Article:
)
        self.add_param_data()

    def __call__(self, action: str, mkt_id: str):
        """Query and return pricing parameter data

        :returns: A tuple of three float values in order
        ("trigger", "upper", "ignore")
        """
        return (self.params[action][mkt_id]["trigger"],
                self.params[action][mkt_id]["upper"],
                self.params[action][mkt_id]["ignore"],
                )

    def discover_locations(self):
        """Return a list of configuration file locations"""
        logging.debug("self.config_locations: {}".format(self.config_locations))
        locations = [os.path.join(path, self.config_name)
                     for path in self.config_locations]
        exist = [l for l in locations if os.path.exists(l)]      
        return exist

    def get_config_from_file(self):
        """Load data from the first configuration file in available locations
        """
        data = {}
        locations = self.discover_locations()
        if not locations:
            return None
        with open(locations[0]) as f:
            code = compile(f.read(), locations[0], "exec")
        exec(code, globals(), data)
        return data["price_data"]

    def process_params(self, params: dict):
        """Convert the human-friendly config data -> ``Bot`` friendly version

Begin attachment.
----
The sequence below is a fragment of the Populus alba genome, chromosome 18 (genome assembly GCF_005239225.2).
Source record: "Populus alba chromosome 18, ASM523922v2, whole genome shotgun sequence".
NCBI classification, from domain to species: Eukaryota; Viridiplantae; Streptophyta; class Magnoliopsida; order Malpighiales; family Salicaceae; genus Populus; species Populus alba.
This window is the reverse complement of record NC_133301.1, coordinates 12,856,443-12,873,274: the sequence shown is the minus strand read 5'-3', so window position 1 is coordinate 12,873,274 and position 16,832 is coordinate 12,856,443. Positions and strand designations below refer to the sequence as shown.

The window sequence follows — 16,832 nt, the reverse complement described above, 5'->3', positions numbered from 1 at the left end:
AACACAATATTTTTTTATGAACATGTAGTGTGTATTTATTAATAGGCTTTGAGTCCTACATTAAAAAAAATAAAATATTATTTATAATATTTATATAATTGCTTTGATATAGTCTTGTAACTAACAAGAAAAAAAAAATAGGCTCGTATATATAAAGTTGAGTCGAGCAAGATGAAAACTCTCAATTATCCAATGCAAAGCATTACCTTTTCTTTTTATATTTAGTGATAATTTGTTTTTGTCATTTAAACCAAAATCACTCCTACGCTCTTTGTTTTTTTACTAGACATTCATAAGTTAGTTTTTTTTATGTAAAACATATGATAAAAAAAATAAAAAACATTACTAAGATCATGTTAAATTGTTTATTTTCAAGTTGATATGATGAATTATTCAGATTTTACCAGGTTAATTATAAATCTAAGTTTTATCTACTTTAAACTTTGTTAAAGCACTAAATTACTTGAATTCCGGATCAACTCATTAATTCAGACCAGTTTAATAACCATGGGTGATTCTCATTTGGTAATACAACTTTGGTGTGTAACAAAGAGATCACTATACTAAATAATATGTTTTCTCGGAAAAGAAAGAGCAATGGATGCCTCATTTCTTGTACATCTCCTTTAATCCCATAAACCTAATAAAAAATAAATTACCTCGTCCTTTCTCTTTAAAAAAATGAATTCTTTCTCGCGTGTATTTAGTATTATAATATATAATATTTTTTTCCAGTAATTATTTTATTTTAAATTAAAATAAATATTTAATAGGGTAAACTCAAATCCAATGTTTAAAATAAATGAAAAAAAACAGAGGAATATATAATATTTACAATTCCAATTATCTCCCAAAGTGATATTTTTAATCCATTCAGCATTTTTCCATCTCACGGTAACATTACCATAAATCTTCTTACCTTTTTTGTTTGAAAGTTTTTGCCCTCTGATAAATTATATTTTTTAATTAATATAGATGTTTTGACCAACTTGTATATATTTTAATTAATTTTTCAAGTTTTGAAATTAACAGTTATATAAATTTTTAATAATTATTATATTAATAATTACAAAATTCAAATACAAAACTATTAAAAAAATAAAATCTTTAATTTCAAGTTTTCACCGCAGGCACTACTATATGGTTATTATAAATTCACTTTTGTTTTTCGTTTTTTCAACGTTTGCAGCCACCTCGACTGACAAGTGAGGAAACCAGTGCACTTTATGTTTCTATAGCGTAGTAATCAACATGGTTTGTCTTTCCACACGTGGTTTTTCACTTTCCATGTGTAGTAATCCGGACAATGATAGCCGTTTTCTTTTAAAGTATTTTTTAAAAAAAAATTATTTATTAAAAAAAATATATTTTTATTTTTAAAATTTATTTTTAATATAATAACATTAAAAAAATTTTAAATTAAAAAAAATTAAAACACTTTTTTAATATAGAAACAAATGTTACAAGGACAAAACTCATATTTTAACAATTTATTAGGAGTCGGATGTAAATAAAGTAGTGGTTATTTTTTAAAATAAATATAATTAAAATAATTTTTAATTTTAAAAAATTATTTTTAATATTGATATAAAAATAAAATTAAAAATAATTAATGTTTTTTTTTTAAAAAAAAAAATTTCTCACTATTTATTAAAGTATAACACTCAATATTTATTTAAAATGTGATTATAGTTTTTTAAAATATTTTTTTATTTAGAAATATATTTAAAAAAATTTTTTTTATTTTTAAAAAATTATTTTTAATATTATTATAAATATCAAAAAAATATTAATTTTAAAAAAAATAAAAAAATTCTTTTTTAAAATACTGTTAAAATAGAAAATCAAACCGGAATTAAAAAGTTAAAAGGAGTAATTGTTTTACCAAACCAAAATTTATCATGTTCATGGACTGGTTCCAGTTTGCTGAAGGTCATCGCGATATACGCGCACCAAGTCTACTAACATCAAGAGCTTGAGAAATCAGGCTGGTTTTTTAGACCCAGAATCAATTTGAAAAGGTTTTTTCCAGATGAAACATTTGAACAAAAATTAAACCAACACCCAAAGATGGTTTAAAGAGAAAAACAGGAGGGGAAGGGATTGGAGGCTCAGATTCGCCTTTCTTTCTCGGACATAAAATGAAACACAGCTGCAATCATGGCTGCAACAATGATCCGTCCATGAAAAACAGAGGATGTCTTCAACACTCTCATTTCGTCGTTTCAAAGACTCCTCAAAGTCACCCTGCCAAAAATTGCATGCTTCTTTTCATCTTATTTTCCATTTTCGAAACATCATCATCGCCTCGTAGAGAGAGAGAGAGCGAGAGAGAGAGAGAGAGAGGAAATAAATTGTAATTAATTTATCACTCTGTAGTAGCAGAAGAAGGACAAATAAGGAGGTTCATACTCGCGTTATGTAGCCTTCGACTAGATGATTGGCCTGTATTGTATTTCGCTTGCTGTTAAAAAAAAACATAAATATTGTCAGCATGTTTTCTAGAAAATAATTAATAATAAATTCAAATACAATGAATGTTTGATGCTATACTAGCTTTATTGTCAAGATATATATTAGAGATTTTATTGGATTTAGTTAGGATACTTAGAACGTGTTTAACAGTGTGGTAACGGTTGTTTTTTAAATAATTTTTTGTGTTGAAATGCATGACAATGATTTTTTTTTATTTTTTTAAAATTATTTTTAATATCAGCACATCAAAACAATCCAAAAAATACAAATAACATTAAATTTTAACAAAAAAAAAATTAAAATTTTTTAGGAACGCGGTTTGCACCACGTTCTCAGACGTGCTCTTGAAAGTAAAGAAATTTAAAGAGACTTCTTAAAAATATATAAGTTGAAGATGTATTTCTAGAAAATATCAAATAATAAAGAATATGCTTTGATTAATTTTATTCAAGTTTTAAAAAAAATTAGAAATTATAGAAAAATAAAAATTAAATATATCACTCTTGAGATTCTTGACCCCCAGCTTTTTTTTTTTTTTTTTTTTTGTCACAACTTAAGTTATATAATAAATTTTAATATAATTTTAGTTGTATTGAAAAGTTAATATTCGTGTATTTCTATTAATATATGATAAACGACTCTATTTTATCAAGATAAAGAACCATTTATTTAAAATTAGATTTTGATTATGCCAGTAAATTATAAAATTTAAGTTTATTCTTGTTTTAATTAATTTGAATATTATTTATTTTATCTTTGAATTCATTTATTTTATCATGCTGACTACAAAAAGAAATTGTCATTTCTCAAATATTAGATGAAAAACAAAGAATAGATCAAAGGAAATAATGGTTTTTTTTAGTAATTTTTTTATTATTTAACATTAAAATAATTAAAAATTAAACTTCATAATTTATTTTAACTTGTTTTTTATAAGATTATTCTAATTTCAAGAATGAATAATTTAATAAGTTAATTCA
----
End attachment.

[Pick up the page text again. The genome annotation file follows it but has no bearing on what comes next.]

:param: params: a dict of config data, either from a local config file
        or from DEFAULT_PARAMS if the former is not present
        """
        sell_mkt = params["S"]
        buy_mkt = params["B"]

        for s_mkt in sell_mkt:
            sell_mkt[s_mkt]["trigger"] = 1.0 + sell_mkt[s_mkt]["trigger"]/100
            sell_mkt[s_mkt]["upper"] = 1.0 + sell_mkt[s_mkt]["upper"]/100
        for b_mkt in buy_mkt:
            buy_mkt[b_mkt]["trigger"] = 1.0 + buy_mkt[b_mkt]["trigger"]/100
            buy_mkt[b_mkt]["upper"] = 1.0 + buy_mkt[b_mkt]["upper"]/100
        return params

    def add_param_data(self):
        """Manager method which adds pricing parameters to self.params"""
        file_config = self.get_config_from_file()
        params = self.DEFAULT_PARAMS if not file_config else file_config
        params = self.process_params(params)
        self.check_params(params)
        self.params.update(params)

    def check_params(self, params: dict):
        """Check the params data is valid. This check must ALWAYS pass.

        :param params: a nested dict of Bot pricing parameters 
        """
        checks = list(
            [e for e in params["B"] if params["B"][e]["trigger"] > 1.00
             or params["B"][e]["upper"] > params["B"][e]["trigger"]
             or params["B"][e]["ignore"] < 0]
            +
            [e for e in params["S"] if params["S"][e]["trigger"] < 1.00
             or params["S"][e]["upper"] < params["S"][e]["trigger"]
             or params["S"][e]["ignore"] < 0]
            )
        assert not checks, (self.__class__.__name__
                            + " contains invalid data: {}".format(params))